Many schools are installing makerspaces as part of the trend to include engineering design in the curriculum. The Academy of Aerospace and Engineering has a makerspace, and it an integrated part of the instruction. What is a makerspace? Here is one definition:
“Makerspaces provide hands-on, creative ways to encourage students to design, experiment, build and invent as they deeply engage in science, engineering and tinkering.” Jennifer Cooper, Designing a School Makerspace (Edutopia)
A makerspace is not the old wood shop or other traditional shop class. I love wood shops, so this is not to disparage them. However, the traditional shop classes were about learning skills with tools, usually with little creativity allowed. The student learned to use each tool safely and proficiently, then made some sort of project dictated by the teacher. The original purpose of shop classes was to prepare students for entry level manufacturing jobs that generally required rudimentary skills. As low skills jobs have disappeared, replaced by a much smaller number of precision manufacturing jobs requiring a much higher level of skills, the traditional shop classes have become somewhat irrelevant. In Connecticut, for example, there are many aerospace manufacturers, but even the entry level jobs require students proficient in basic math and problem solving skills. The majority of jobs require some training on computer numerical control (CNC) machines, and most companies prefer workers who can program and customize these machines, not just operate them. Therefore, a better way for schools to provide students with relevant learning experiences that could lead to employment is to promote engineering design that includes some hands on experience with tools and materials–that’s where a makerspace comes in.
So we have a makerspace and use it every week–but what do the students do in it, and how will it help them later in life? Fundamentally, we use the makerspace as an engineering laboratory–we have taught the students an engineering design process provided by NASA, then we give the students a problem which they must solve using this process. The process includes designing a solution, building a prototype, and testing and refining the prototype–the students need a place with tools and materials to do these steps of the process, so that is where they need the makerspace. We have the appropriate tools and materials to build the various aerospace-related projects that fit in our curriculum. That is a key point–the makerspace should be tailored to what the students need to expand their learning in the planned curriculum. Because Connecticut is forecasting a huge shortage of engineers, especially in the aerospace sector, Newington Public Schools built our academy. To promote an understanding of aerospace and engineering, we tailored the makerspace for aerospace engineering projects. Other schools would have different requirements for a makerspace and should tailor theirs accordingly. The bottom line is to customize the makerspace to your students’ needs and your curriculum.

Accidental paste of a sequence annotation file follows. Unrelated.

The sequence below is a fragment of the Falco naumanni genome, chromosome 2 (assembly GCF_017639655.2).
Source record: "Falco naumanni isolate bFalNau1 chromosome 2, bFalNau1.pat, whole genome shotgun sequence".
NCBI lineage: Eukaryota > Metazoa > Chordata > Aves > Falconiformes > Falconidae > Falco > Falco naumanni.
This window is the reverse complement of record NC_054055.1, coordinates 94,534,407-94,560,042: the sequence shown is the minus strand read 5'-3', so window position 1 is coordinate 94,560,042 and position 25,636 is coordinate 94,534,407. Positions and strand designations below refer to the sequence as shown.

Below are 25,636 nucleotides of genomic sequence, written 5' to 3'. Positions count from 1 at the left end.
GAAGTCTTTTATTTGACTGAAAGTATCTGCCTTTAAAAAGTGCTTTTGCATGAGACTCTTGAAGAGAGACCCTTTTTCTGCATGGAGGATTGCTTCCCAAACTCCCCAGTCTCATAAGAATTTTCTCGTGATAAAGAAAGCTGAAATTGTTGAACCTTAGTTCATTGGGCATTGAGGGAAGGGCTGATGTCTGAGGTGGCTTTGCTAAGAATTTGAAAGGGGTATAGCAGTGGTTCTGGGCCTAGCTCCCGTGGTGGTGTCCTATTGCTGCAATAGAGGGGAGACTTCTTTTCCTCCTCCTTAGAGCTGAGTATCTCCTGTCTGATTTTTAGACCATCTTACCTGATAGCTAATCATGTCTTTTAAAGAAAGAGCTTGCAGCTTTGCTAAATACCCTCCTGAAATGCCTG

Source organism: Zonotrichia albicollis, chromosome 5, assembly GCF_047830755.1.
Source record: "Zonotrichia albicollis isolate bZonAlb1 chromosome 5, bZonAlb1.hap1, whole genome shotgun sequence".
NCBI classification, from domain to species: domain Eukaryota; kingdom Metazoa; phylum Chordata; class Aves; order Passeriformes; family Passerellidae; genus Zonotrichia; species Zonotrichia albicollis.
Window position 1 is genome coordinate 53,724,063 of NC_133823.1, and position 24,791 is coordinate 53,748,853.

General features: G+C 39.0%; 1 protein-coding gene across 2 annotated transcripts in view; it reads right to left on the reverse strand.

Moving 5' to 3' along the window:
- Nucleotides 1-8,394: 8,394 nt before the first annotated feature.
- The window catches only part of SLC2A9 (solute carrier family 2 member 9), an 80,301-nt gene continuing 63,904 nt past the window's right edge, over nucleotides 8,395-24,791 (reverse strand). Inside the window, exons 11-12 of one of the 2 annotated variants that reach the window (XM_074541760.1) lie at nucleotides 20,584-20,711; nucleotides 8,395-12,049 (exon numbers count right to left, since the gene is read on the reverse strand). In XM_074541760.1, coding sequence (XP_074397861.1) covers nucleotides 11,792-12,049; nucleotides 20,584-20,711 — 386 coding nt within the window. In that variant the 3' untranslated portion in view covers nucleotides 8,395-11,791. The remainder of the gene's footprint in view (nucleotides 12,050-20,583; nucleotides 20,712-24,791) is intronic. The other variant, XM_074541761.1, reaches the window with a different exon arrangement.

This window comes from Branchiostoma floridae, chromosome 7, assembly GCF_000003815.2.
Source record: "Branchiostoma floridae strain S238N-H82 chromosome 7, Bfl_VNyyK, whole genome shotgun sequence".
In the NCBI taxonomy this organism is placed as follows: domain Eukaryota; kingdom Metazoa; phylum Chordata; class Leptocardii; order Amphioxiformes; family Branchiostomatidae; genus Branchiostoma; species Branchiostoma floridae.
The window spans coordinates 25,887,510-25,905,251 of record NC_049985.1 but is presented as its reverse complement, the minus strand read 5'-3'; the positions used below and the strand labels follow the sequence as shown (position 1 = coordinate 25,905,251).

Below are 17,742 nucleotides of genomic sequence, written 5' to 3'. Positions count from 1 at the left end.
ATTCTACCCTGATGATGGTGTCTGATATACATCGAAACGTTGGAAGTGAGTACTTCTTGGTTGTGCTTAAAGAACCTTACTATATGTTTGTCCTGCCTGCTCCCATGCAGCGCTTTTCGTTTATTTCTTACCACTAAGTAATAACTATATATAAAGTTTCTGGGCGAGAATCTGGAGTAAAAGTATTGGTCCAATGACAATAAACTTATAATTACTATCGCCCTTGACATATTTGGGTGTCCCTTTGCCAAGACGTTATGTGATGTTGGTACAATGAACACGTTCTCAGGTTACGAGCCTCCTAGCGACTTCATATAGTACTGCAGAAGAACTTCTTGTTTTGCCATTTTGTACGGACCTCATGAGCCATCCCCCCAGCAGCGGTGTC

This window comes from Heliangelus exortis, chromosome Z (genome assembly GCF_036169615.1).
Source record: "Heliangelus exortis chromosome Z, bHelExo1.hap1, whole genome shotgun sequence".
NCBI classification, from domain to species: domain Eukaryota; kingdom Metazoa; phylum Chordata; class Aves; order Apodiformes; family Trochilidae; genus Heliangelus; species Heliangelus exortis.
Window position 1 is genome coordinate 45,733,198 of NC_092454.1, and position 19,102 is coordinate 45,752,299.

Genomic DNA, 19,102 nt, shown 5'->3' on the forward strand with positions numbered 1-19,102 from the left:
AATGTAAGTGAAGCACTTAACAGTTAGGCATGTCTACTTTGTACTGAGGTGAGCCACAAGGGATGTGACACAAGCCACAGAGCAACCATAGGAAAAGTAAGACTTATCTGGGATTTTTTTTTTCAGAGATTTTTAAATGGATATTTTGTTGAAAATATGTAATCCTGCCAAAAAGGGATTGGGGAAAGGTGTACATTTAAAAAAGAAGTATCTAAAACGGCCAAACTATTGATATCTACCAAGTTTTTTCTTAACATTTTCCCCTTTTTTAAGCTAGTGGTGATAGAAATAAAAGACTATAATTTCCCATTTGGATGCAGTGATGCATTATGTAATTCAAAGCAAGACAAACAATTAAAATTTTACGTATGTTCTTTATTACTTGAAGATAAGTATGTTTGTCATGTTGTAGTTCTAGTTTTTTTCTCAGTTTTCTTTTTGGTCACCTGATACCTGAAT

Here is a photo of our Aerospace Lab area with the makerspace on the right and a collaboration area and flight simulator training area on the left, and our “runway” down the middle:
Currently in the makerspace, the eighth graders are working on a project to design, build, and fly an electrically powered model aircraft that can lift the most weight. The main constraint is that the aircraft cannot exceed a 3-foot wingspan or nose-tail length. The students reviewed aerodynamics and used our wind tunnel to test various airfoils they built. Using this knowledge and other research, they brainstormed designs. They are now building their prototypes in the makerspace and plan to start flight testing next week using a tethered flight system. Stay tuned for photos.
The seventh graders did their first major engineering design project with Ms. Garavel last week and the week before as they designed, built, and tested Rube Goldberg machines to demonstrate their knowledge of simple machines. We do this project first, instead of an aerospace project, because it can easily be done with junk materials. In this way, as the students learn to use the tools and materials for the first time, mistakes and wastage don’t matter too much since they are not using the more expensive materials needed to make aircraft or rockets–plus it’s a fun project linked to the simple machines curriculum. Here are photos of the tests:
This week, the seventh graders did a project to design, build, and test a model glider that would glide the farthest, demonstrating knowledge of basic aerodynamics. Here are photos of each student crew with their glider–note the variety of designs, including a reverse delta wing and a biplane. Crew 3’s glider (third photo) went the farthest in the final test: